Counter

This is a composite or combination of reject poems from 2019 from various alter-egos. I think it has good enough transitions to work. Maybe? I don’t know. I’ve been talking to myself and for now we think so. One of the many was called “Counter” I think, but it’s interesting that there are many “counters”: one who counts, encounter, counter-intuitive, countertop etc. Hmm, encounter from Latin roots of “in front of” sort of hides where the idea of calculating or counting comes from. Where you can see something, you can count it, or meeting it can lead to a confrontation or fight.

Countertop

Counter-intuitive that
I would search for souls

if I am alive to
be the mockingbird, he

who counts the day as nightmare
to search for souls to count
to search for songs to sing

Am I one or none
undefined
unloved
the counter

or do I have a chance
to learn my own song to

make it possible that
you will see me fly to
see how my eyes shine
when your love is staring
when your look changes

but it is needed that
we need a lot of things to eat
like the food of love and

I’m hungry for you:
I want a chance
to respond with
more than a
comfortable touch, and
let us soak up more because

you are invited to attend a formal dinner so
wear your public face but
come naked

2 thoughts on “Counter

  1. I like the fluency of this and the transition from one old poem to another is seamless. So success for the combination. I see one possible problem: given readers proclivity to pause too much or too little at the end of a line, I’d suggest adding one strategic comma in the 3rd stanza. An overlap could change the meaning if the reader has become used to the fluency and overrides a pause resulting in “to count to search” which would mean counting for the purpose of searching. With the line break stop, it’s actually “to search for souls to count” which is searching for souls for the purpose of accounting for them and looking for the right one in the future or noting each one’s value to be added to a list, or “count” in the sense of something that matters. The infinitive form “to count” grabs the closest next infinitive “to search,” but the theme or referent for the parallel “for” prepositional phrases is the concept of “searching.” That is to say, searching for this, that, and something else — everything refers to the search. Therefore this suggestion:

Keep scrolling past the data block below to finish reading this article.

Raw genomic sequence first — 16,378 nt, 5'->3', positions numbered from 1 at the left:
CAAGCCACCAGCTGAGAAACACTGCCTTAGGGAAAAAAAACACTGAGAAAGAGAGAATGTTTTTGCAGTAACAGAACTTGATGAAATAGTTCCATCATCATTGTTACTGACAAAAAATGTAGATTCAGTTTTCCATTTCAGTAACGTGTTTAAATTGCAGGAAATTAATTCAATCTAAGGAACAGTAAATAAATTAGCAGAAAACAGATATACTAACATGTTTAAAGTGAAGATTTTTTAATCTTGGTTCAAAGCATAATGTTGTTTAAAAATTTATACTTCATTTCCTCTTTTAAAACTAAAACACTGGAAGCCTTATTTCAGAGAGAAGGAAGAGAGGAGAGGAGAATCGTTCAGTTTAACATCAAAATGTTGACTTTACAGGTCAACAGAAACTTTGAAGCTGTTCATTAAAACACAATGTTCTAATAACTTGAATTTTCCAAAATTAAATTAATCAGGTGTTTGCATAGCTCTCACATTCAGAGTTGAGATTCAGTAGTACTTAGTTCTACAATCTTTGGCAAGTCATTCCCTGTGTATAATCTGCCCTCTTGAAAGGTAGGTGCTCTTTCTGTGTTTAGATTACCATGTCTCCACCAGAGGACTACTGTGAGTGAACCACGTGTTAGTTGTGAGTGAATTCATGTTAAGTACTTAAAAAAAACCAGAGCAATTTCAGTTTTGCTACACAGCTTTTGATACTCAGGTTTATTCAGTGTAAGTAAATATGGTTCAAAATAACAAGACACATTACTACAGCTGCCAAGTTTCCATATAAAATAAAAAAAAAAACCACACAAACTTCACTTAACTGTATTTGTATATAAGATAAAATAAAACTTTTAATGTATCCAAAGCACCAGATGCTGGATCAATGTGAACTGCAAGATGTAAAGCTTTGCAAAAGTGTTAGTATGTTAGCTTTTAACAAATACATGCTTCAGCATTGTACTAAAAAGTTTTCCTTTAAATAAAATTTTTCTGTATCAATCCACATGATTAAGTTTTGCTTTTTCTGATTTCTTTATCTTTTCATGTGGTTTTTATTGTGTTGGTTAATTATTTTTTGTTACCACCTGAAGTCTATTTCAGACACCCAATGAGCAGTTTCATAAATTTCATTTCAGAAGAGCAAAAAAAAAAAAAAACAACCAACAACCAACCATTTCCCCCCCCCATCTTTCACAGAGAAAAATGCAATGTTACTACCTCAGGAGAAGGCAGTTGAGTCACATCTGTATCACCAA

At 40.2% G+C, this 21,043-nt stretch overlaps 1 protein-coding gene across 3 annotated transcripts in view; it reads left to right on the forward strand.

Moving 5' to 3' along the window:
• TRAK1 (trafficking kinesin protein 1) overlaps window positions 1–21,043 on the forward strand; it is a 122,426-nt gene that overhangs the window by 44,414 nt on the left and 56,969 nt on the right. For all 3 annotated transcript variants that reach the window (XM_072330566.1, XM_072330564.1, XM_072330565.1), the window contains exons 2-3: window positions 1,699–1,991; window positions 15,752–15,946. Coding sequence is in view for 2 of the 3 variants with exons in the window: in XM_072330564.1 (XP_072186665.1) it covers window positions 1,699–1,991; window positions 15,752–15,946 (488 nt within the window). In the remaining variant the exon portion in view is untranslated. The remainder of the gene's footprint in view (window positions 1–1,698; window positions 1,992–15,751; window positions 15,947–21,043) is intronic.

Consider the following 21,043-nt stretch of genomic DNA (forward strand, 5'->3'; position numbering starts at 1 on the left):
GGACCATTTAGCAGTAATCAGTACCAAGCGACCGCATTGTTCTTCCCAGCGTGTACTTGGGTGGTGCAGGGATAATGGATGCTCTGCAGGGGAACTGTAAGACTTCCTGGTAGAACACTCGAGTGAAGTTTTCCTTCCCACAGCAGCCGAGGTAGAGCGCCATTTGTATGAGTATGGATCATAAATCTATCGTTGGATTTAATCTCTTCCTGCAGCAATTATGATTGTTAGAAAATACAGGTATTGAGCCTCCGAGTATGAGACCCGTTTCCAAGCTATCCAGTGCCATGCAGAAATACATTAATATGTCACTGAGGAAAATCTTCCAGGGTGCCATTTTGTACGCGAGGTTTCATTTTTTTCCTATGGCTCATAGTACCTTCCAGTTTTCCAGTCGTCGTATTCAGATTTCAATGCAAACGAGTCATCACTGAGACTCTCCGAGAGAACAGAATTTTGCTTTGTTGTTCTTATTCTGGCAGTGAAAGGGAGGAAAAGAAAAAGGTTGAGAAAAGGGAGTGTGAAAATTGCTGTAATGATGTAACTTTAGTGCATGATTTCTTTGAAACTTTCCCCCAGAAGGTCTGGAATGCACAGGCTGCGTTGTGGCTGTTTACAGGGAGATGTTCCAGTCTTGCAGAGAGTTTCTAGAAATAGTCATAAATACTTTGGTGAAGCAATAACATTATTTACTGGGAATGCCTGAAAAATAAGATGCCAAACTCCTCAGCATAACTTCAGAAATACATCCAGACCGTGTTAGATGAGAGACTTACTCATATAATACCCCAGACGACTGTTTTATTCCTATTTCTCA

who counts the day as nightmare
    to search for souls to count , [comma]
    to search for songs to sing

    So except for that one spot, I enjoyed running through this poem rapidly without pause, with joy.

    Like

    1. Thanks for that thoughtful comment. I appreciate it. I can see that. Line breaks are a tricky business, and enjambment(though at the last minute I didn’t use) is an interesting tool to force the reader to keep going without pausing too much. Sometimes I can work that out. It’s unfortunate that an overabundance of end rhymes has inadvertently trained people to take very extravagant pauses. It’s all a dilemma and I don’t think that academics screaming “slight pause, slight pause” helps much because too much scolding spoils the pudding.

      Liked by 1 person

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